Gregory, Olinthus Gilbert
Gregory, Olinthus Gilbert
(b. Yaxley, England, 29 Jaunuary 1774; d Woolwich, England, 2 February 1841)
applied mathematics, science education.
Gregory was one of the band of self-taught or privately tutored mathematicians who swelled the ranks of British mathematics during the eighteenth and early nineteenth centuries. Despite his limited schooling he established a reputation as a writer on scientific subjects, and in 1803, through the patronage of Charles Hutton, he was appointed instructor of mathematics at the Royal Military Academy at Woolwich. In 1821 he succeeded to the professorship and held the post until his retirement in 1838.
Gregory’s most important scientific publication, A Treatise of Mechanics, appeared in 1806 and went through at least four editions. Although it was a didactic compilation rather than a publication of original research, it was one of the most complete works on pure and applied mechanics that had appeared in English. In purpose and presentation it was an early example of what would now be described as “engineering mechanics.” Its theoretical sections covered such topics as the analysis of the flexed beam and the theory of the loaded arch, while its descriptive sections dealt extensively with machine design. The book constituted a contribution to the tradition of applied mathematics and applied mechanics which was then being fostered by the Woolwich mathematicians.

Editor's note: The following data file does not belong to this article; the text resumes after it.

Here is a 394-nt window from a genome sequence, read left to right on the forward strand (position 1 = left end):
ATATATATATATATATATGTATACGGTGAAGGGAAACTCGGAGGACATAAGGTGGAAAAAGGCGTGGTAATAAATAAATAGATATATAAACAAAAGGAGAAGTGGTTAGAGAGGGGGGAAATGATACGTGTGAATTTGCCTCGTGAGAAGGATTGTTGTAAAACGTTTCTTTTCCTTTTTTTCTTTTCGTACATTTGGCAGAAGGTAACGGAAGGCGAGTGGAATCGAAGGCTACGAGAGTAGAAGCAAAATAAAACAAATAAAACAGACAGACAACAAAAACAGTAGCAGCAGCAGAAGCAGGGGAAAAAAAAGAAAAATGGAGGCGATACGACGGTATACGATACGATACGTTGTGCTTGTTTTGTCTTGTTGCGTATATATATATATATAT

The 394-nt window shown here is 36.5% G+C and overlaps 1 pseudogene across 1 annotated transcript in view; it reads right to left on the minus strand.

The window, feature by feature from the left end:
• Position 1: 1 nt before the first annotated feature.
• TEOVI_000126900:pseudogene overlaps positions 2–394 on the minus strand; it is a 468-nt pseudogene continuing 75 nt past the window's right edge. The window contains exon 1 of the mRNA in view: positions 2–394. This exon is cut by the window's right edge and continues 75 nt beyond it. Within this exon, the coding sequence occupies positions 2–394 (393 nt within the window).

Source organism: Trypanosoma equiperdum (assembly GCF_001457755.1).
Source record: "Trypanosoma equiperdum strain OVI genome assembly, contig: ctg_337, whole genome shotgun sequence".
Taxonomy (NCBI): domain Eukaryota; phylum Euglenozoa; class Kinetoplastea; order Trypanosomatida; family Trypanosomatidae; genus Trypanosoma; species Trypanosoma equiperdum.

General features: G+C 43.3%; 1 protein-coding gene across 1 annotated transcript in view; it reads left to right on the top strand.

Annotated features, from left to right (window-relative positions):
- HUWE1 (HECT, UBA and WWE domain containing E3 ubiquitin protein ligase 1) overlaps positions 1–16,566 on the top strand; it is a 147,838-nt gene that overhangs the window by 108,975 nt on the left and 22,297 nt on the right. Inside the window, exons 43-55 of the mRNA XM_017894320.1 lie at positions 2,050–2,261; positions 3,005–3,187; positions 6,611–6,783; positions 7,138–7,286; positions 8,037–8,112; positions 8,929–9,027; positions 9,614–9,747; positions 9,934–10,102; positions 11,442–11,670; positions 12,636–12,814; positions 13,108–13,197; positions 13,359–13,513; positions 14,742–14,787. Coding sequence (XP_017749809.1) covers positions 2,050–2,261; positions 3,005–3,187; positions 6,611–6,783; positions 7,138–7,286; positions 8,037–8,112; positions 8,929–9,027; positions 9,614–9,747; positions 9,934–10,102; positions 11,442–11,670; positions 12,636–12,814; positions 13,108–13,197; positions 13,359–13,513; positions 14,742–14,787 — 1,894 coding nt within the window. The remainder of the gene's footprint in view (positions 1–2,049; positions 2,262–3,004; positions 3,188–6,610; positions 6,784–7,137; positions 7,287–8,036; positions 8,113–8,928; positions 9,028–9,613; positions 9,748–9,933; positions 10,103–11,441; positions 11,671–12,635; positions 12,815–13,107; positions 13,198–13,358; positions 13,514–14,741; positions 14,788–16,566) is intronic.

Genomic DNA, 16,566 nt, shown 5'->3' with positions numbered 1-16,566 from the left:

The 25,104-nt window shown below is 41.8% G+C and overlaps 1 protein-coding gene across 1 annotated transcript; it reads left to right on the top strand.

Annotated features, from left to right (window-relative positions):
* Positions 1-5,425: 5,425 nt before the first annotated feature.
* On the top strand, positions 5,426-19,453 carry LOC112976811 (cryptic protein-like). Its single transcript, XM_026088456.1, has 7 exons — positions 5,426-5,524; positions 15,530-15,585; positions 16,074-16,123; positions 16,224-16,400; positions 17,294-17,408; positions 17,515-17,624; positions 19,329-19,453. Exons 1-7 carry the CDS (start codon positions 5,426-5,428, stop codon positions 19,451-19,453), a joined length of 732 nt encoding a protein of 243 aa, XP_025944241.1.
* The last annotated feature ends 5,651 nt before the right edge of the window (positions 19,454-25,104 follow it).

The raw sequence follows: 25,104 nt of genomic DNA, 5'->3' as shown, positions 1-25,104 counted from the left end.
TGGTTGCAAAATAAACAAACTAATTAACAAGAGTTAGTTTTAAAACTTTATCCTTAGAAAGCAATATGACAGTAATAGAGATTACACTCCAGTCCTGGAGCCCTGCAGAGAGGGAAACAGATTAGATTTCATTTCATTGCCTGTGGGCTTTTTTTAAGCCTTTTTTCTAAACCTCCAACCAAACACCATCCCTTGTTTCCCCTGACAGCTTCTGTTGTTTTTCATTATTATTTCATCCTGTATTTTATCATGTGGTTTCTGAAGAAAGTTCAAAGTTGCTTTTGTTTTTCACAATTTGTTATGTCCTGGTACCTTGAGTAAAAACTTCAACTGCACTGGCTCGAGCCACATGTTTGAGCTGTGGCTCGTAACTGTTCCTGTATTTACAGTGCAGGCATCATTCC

In 1825 Gregory produced another book, Mathematics for Practical Men, devoted to “the principles and applications of the mechanical sciences for the use of the younger members of the Institution of Civil Engineers” (which had been founded in 1818 and of which Gregory later became an honorary member). Around this time he also did experimental research on the velocity of sound. From 1802 to 1819 he edited the Gentleman’s Diary and from 1819 to 1840 the Ladies’ Diary. On the strength of both his reputation in science and his status as a prominent Dissenter in religion he was included among the group that founded London University, the first nonsectarian university in England.
Gregory’s scientific publications include A Treatise of Mechanics, 3 vols. (London, 1806); the first volume of the Treatise was translated into German as Darstellung der mechanischcen Wissenschaften, J. F. W. Dietlein, trans. (Halle, 1824); Mathematics for Practical Men (London, 1825); “An Account of Some Experiments Made in Order to Determine the Velocity With Which Sound Is Transmitted in the Atmosphere,” in Philosophical Magazine, 63 (1824), 401–15.
Gregory also translated one of René Just Haüy’s works, An Elementary Treatise on Natural Philosophy, 2 vols. (London, 1807).
For additional bibliography see Dictionary of National Biography and British Museum Catalogue of Printed Books.